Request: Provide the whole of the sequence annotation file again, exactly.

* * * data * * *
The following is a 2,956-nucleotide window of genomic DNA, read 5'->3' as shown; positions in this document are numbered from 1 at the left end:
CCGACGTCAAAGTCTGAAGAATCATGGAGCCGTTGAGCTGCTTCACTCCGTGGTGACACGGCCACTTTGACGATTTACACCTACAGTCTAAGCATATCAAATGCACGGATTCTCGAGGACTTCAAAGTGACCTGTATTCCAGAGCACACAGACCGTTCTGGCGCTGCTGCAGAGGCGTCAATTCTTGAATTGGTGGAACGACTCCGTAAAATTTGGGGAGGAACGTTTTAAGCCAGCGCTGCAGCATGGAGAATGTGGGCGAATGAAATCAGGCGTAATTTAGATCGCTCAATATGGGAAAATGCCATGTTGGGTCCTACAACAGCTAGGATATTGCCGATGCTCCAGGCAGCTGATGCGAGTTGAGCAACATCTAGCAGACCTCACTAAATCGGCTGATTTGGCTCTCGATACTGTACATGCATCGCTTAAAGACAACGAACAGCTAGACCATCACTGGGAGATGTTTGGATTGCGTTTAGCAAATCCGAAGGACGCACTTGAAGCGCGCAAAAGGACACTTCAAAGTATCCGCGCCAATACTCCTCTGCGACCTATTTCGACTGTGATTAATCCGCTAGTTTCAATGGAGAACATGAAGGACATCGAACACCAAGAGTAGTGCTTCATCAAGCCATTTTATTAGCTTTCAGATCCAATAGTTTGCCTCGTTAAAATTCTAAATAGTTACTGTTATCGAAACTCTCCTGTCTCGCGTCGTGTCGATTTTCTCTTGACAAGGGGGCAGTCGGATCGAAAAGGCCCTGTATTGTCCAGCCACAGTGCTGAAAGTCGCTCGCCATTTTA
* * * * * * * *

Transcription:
The following is a 2,956-nucleotide window of genomic DNA, read 5'->3' as shown; positions in this document are numbered from 1 at the left end:
CCGACGTCAAAGTCTGAAGAATCATGGAGCCGTTGAGCTGCTTCACTCCGTGGTGACACGGCCACTTTGACGATTTACACCTACAGTCTAAGCATATCAAATGCACGGATTCTCGAGGACTTCAAAGTGACCTGTATTCCAGAGCACACAGACCGTTCTGGCGCTGCTGCAGAGGCGTCAATTCTTGAATTGGTGGAACGACTCCGTAAAATTTGGGGAGGAACGTTTTAAGCCAGCGCTGCAGCATGGAGAATGTGGGCGAATGAAATCAGGCGTAATTTAGATCGCTCAATATGGGAAAATGCCATGTTGGGTCCTACAACAGCTAGGATATTGCCGATGCTCCAGGCAGCTGATGCGAGTTGAGCAACATCTAGCAGACCTCACTAAATCGGCTGATTTGGCTCTCGATACTGTACATGCATCGCTTAAAGACAACGAACAGCTAGACCATCACTGGGAGATGTTTGGATTGCGTTTAGCAAATCCGAAGGACGCACTTGAAGCGCGCAAAAGGACACTTCAAAGTATCCGCGCCAATACTCCTCTGCGACCTATTTCGACTGTGATTAATCCGCTAGTTTCAATGGAGAACATGAAGGACATCGAACACCAAGAGTAGTGCTTCATCAAGCCATTTTATTAGCTTTCAGATCCAATAGTTTGCCTCGTTAAAATTCTAAATAGTTACTGTTATCGAAACTCTCCTGTCTCGCGTCGTGTCGATTTTCTCTTGACAAGGGGGCAGTCGGATCGAAAAGGCCCTGTATTGTCCAGCCACAGTGCTGAAAGTCGCTCGCCATTTTA